[SOLVED] CPU Cooler fan.

Oct 5, 2020
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I have a Cooler Master Hyper 212 black with one stock fan. Not sure of the quality of that fan.
I have considered swapping that one with either 2 Noctua NF-A12x25 PWM or the cheaper Noctua NF-P12 redux-1700 PWM. The A12s are praised when I google, but so are the NF-P12..

Also does anyone know if using the damping corners (extra) for the P12s are important?
 

Paperdoc

Glorious
Ambassador
Yes, those two Noctua models are comparable, and both are very likely to last a long time. The P12 model is a slightly older design and hence a little less expensive, but it actually has slightly higher performance in terms of max air flow and backpressure specs. It does lack the built-on vibration-damping corner pads that the A12 model has. Those are not of huge importance, although I see that the original fan with that cooler had them. Their function is to reduce transmission of vibration into the finned heatsink, not for avoiding mechanical problems, but simply to reduce generation of noise. Since the Noctua fans all are relatively quiet, I doubt the noise differnece between the fans is a significant issue.

Noctua ships their fans with little items called Low Noise Adapters that can be inserted into the fans' power connector. When you use them with a mobo-based automatic speed control system such as the CPU_FAN header, do NOT use those items. They really are needed only if you have no other means of speed control because the fans are powered from the PSU with a fixed 12 VDC supply.

You should be aware of something. The speed of the CPU cooling fans, and thus of the internal CPU temperature, is controlled automatically by the CPU_FAN header. This control is aimed to keep the internal temperature at a target value suited to that CPU, and the fans are just manipulated to reach that target. By adding more cooling capacity, you will NOT change the actual operating temperature inside the CPU for most low-to-moderate workloads. What you will do, though, is allow those fans to run a little slower for the same temps, AND add reserve capcity. That is, at very high workloads, the fans will speed up appropriately and ensure that the CPU is well cooled even at max workload.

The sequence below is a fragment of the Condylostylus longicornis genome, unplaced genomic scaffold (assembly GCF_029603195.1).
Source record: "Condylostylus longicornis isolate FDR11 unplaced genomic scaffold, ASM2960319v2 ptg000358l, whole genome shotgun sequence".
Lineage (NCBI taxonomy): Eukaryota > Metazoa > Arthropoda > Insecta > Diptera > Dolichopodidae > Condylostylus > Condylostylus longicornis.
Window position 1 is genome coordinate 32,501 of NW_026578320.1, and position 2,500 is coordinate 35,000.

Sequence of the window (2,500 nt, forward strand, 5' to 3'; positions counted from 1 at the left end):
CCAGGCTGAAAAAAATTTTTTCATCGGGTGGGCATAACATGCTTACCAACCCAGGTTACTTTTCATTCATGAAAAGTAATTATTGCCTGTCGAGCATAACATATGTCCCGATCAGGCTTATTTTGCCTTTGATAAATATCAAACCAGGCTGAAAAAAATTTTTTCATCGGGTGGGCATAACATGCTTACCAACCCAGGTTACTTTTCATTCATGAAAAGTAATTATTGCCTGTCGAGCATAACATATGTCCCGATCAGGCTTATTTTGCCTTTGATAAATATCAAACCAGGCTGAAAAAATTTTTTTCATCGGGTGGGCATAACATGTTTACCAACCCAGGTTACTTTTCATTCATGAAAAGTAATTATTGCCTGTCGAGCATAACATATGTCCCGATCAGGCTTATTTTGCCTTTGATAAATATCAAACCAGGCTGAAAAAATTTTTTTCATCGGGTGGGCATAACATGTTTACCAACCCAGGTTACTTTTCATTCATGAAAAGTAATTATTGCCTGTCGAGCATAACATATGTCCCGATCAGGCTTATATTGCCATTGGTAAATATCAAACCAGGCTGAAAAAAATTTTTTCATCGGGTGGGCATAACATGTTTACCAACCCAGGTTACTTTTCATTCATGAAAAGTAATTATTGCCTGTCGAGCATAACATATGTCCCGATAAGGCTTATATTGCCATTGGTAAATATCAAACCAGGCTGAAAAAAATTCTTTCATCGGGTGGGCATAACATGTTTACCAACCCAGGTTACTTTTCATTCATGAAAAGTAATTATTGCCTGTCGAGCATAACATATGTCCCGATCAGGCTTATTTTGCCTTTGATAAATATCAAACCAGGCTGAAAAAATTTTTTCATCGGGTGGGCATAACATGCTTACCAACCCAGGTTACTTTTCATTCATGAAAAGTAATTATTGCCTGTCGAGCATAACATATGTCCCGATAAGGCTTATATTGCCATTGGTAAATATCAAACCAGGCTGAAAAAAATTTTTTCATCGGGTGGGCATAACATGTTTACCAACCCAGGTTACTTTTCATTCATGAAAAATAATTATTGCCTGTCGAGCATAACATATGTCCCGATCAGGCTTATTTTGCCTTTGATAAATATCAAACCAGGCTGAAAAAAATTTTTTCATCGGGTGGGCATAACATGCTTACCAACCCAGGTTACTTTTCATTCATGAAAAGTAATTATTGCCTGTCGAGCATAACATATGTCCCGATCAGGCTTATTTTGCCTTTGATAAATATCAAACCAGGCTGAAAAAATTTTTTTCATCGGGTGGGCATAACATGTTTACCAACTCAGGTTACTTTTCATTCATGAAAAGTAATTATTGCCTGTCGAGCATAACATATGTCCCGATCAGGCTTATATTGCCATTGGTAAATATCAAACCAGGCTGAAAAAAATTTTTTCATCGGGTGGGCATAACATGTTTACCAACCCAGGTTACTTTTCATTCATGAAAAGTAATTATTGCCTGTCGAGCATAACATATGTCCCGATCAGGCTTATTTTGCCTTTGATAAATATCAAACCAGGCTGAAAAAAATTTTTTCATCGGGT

Barty1884

Titan
Moderator
The 212 stock fan is 'fine'. I wouldn't spend the money on replacing it, personally.
Even replacing with 2x Noctua fans, you're looking at probably ~$40?

At that point, you'd be better replacing your 212 with an all-round 'better' cooler (better performance, quieter etc, whichever route you want to go).
 
Oct 5, 2020
11
1
15
0
The 212 stock fan is 'fine'. I wouldn't spend the money on replacing it, personally.
Even replacing with 2x Noctua fans, you're looking at probably ~$40?

At that point, you'd be better replacing your 212 with an all-round 'better' cooler (better performance, quieter etc, whichever route you want to go).
Yeah about that so I guess you are right. But adding a second fan would be an option? I guess that would increase the performance?
 

Barty1884

Titan
Moderator
But adding a second fan would be an option? I guess that would increase the performance?
Is that not what you were asking?

I have considered swapping that one with either 2 Noctua NF-A12x25 PWM or the cheaper Noctua NF-P12 redux-1700 PWM. The A12s are praised when I google, but so are the NF-P12..
It would likely increase performance, sure... but not to the point of it being economical.
You might drop 1-2'C... and be a bit quieter if using two of the same Noctua's (and louder if pairing the 212 stock with A.N.Other due to potential turbulence).... but it's going to cost you ~$40 easy?

Also does anyone know if using the damping corners (extra) for the P12s are important?
Not for functionality, but for noise dampening, yes.
 
Oct 5, 2020
11
1
15
0
Is that not what you were asking?



It would likely increase performance, sure... but not to the point of it being economical.
You might drop 1-2'C... and be a bit quieter if using two of the same Noctua's (and louder if pairing the 212 stock with A.N.Other due to potential turbulence).... but it's going to cost you ~$40 easy?



Not for functionality, but for noise dampening, yes.
The PC is dead silent now. Without the damping. But I guess that can change as the fans are worn ?